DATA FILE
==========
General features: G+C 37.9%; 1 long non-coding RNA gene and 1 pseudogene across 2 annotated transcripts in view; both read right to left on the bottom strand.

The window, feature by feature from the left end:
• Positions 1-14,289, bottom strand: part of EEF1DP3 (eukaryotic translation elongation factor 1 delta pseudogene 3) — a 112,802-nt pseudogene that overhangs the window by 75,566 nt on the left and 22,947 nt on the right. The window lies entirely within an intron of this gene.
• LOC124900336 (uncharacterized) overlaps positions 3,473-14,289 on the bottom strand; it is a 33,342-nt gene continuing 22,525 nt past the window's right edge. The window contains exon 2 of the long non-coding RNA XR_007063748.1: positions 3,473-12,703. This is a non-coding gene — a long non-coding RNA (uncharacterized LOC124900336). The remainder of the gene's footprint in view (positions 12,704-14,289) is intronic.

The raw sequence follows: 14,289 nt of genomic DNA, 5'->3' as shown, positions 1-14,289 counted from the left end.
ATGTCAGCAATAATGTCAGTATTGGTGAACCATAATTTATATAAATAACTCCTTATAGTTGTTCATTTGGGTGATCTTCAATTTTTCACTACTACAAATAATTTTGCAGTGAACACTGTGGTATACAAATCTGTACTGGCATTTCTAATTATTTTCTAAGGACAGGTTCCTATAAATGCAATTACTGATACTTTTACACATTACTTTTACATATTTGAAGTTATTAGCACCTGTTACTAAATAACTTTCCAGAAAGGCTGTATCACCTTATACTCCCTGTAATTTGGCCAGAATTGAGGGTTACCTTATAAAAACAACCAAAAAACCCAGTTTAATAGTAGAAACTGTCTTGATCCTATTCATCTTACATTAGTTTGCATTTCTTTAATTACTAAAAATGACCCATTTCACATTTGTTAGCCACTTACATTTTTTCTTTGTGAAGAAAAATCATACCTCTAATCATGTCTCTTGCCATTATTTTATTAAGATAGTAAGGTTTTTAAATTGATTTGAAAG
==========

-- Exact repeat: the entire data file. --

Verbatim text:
General features: G+C 37.9%; 1 long non-coding RNA gene and 1 pseudogene across 2 annotated transcripts in view; both read right to left on the bottom strand.

The window, feature by feature from the left end:
• Positions 1-14,289, bottom strand: part of EEF1DP3 (eukaryotic translation elongation factor 1 delta pseudogene 3) — a 112,802-nt pseudogene that overhangs the window by 75,566 nt on the left and 22,947 nt on the right. The window lies entirely within an intron of this gene.
• LOC124900336 (uncharacterized) overlaps positions 3,473-14,289 on the bottom strand; it is a 33,342-nt gene continuing 22,525 nt past the window's right edge. The window contains exon 2 of the long non-coding RNA XR_007063748.1: positions 3,473-12,703. This is a non-coding gene — a long non-coding RNA (uncharacterized LOC124900336). The remainder of the gene's footprint in view (positions 12,704-14,289) is intronic.

The raw sequence follows: 14,289 nt of genomic DNA, 5'->3' as shown, positions 1-14,289 counted from the left end.
ATGTCAGCAATAATGTCAGTATTGGTGAACCATAATTTATATAAATAACTCCTTATAGTTGTTCATTTGGGTGATCTTCAATTTTTCACTACTACAAATAATTTTGCAGTGAACACTGTGGTATACAAATCTGTACTGGCATTTCTAATTATTTTCTAAGGACAGGTTCCTATAAATGCAATTACTGATACTTTTACACATTACTTTTACATATTTGAAGTTATTAGCACCTGTTACTAAATAACTTTCCAGAAAGGCTGTATCACCTTATACTCCCTGTAATTTGGCCAGAATTGAGGGTTACCTTATAAAAACAACCAAAAAACCCAGTTTAATAGTAGAAACTGTCTTGATCCTATTCATCTTACATTAGTTTGCATTTCTTTAATTACTAAAAATGACCCATTTCACATTTGTTAGCCACTTACATTTTTTCTTTGTGAAGAAAAATCATACCTCTAATCATGTCTCTTGCCATTATTTTATTAAGATAGTAAGGTTTTTAAATTGATTTGAAAG